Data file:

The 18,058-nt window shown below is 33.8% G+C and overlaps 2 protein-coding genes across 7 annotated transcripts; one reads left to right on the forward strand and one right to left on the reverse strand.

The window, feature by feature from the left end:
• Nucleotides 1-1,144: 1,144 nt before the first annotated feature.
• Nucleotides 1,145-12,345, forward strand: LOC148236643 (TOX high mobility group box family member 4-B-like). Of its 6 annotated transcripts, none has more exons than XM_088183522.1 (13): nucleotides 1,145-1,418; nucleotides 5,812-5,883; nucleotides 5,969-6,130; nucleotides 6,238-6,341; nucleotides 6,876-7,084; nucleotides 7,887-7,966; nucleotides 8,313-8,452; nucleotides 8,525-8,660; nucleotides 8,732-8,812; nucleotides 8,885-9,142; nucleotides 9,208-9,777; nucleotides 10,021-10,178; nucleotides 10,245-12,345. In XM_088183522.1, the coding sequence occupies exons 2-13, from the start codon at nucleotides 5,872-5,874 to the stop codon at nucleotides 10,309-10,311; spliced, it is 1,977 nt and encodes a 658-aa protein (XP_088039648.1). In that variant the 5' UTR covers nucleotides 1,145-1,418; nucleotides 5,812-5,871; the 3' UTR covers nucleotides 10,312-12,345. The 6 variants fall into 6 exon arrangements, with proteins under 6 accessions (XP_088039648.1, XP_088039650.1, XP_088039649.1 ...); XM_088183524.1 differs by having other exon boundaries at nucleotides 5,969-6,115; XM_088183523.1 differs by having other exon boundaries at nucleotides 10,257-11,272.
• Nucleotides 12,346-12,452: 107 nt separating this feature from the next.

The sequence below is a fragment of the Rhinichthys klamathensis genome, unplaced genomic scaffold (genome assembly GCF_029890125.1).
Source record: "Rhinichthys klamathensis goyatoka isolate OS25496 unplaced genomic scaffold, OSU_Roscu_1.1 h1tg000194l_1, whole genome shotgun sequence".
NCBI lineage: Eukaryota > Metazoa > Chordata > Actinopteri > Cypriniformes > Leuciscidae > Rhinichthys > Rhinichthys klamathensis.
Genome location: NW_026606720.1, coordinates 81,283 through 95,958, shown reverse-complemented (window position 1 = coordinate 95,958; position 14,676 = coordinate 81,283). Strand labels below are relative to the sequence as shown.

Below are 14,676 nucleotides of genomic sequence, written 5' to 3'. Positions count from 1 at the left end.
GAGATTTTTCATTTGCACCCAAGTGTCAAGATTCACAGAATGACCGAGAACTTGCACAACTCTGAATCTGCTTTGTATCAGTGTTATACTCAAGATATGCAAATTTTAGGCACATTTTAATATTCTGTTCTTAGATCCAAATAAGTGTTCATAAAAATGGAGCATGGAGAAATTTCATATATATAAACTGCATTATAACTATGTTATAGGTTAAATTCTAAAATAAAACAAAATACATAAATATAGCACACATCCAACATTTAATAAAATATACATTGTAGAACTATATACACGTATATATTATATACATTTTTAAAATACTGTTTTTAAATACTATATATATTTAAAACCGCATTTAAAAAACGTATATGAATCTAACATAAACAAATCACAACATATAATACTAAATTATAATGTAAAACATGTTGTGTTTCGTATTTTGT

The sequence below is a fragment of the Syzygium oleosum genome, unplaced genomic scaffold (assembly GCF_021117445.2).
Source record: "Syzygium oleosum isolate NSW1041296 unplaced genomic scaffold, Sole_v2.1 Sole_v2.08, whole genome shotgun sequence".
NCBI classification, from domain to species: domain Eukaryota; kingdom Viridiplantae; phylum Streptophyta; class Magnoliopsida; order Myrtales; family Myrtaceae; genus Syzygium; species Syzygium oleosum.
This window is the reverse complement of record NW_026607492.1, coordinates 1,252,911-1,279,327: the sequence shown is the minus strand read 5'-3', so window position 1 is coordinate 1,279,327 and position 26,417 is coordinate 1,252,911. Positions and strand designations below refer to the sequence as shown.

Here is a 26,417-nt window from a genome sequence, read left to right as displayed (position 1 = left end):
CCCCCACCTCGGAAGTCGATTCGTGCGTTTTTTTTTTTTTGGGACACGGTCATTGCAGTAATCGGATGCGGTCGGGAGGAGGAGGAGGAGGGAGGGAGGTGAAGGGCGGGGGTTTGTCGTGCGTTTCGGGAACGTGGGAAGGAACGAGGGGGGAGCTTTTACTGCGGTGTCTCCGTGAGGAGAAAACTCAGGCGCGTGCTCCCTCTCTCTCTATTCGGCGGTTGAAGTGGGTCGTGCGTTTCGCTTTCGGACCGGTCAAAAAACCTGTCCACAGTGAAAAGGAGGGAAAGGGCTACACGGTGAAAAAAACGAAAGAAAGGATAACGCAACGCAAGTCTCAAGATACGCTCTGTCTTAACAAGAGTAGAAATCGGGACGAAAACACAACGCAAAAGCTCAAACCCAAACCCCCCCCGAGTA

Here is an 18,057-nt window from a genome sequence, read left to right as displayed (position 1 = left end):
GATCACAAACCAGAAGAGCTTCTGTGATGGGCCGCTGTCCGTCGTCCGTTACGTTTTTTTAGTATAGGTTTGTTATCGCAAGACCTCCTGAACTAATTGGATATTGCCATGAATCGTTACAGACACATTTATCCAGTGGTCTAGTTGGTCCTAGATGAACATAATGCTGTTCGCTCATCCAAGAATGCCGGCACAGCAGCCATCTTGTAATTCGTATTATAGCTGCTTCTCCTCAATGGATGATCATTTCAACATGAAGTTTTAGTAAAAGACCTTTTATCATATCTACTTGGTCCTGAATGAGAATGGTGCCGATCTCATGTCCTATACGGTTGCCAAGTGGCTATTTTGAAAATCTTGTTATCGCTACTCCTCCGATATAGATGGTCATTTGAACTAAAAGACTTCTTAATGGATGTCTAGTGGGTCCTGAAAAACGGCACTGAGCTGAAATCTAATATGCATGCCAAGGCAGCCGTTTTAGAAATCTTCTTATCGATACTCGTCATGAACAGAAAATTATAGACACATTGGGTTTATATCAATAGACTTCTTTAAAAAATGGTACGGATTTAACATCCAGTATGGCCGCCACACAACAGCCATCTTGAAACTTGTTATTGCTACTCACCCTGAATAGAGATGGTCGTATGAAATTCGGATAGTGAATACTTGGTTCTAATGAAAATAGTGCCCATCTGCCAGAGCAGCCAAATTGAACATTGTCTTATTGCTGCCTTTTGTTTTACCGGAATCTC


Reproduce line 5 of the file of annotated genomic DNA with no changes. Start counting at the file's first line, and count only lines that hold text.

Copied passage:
• Nucleotides 12,346-12,452: 107 nt separating this feature from the next.